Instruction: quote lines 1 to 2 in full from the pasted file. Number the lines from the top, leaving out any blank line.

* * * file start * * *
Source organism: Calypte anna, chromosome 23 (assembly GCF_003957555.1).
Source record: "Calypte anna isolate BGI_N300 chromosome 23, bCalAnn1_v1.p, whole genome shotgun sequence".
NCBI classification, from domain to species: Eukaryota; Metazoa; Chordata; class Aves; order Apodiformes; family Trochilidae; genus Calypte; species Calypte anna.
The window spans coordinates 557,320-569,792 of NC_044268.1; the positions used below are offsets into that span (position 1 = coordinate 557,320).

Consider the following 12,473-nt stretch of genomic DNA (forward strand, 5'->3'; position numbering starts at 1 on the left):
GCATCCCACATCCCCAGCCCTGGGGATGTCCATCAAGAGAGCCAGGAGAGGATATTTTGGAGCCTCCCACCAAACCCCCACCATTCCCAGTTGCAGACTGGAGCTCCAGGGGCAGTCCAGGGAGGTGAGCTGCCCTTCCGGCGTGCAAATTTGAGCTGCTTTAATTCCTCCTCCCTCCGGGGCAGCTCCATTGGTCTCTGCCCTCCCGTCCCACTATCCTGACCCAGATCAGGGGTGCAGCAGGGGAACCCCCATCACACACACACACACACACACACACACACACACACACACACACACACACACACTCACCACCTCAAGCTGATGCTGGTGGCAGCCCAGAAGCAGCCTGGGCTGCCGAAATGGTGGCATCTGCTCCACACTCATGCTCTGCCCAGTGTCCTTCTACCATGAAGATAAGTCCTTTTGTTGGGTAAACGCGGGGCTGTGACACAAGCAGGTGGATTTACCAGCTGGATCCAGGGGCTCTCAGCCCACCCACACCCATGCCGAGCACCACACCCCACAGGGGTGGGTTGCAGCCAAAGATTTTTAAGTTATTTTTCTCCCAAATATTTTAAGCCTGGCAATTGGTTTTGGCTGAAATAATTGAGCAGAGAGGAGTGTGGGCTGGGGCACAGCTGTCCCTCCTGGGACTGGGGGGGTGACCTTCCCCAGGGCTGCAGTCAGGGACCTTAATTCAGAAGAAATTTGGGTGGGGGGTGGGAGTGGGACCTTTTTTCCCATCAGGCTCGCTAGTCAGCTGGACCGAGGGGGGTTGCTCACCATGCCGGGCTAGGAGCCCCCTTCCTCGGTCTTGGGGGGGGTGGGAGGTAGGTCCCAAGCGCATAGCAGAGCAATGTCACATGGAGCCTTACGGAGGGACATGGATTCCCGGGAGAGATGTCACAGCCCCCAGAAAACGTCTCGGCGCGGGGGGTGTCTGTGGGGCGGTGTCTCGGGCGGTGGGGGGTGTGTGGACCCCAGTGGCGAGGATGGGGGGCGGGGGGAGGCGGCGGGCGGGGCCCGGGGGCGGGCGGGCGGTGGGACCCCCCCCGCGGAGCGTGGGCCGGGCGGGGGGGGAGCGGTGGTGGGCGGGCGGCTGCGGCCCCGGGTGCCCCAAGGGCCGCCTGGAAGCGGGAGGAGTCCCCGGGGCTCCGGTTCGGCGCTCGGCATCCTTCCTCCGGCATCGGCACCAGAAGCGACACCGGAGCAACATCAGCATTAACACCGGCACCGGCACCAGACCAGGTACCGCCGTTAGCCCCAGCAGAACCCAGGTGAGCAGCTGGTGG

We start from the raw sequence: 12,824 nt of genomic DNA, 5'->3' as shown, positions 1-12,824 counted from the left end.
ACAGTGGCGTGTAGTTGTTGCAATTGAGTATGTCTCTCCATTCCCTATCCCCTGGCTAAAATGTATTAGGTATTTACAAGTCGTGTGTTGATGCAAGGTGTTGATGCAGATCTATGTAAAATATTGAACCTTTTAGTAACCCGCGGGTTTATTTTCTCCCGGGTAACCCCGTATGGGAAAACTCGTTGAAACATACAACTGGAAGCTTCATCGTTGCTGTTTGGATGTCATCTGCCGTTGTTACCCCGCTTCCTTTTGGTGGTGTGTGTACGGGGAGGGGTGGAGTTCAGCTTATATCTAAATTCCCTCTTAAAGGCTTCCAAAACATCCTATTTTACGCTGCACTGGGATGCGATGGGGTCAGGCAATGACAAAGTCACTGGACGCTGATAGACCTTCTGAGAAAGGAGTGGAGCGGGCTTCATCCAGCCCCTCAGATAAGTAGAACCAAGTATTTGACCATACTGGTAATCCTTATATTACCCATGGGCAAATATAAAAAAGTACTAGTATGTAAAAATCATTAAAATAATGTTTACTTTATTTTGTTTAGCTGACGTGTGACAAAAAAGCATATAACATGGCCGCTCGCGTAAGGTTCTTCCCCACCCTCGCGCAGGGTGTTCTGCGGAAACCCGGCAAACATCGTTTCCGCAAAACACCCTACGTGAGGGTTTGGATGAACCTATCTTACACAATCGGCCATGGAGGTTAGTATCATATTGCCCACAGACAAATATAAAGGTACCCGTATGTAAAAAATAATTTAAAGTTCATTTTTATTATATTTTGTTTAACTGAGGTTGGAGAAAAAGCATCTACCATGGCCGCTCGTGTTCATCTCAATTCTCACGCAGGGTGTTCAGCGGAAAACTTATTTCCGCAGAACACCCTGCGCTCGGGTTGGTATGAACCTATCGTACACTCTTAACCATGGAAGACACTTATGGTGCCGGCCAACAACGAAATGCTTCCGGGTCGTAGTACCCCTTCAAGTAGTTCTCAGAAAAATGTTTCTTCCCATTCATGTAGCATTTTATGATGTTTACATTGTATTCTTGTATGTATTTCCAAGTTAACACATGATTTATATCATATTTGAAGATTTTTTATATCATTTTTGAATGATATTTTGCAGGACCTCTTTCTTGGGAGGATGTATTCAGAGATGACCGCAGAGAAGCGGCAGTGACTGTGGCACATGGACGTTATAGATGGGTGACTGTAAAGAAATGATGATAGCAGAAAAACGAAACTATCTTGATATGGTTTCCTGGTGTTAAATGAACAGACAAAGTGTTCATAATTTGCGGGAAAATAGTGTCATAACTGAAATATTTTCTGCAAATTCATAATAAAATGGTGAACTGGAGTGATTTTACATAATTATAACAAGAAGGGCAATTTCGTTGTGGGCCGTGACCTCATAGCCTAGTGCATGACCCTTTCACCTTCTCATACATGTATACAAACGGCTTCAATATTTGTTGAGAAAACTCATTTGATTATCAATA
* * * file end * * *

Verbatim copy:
Source organism: Calypte anna, chromosome 23 (assembly GCF_003957555.1).
Source record: "Calypte anna isolate BGI_N300 chromosome 23, bCalAnn1_v1.p, whole genome shotgun sequence".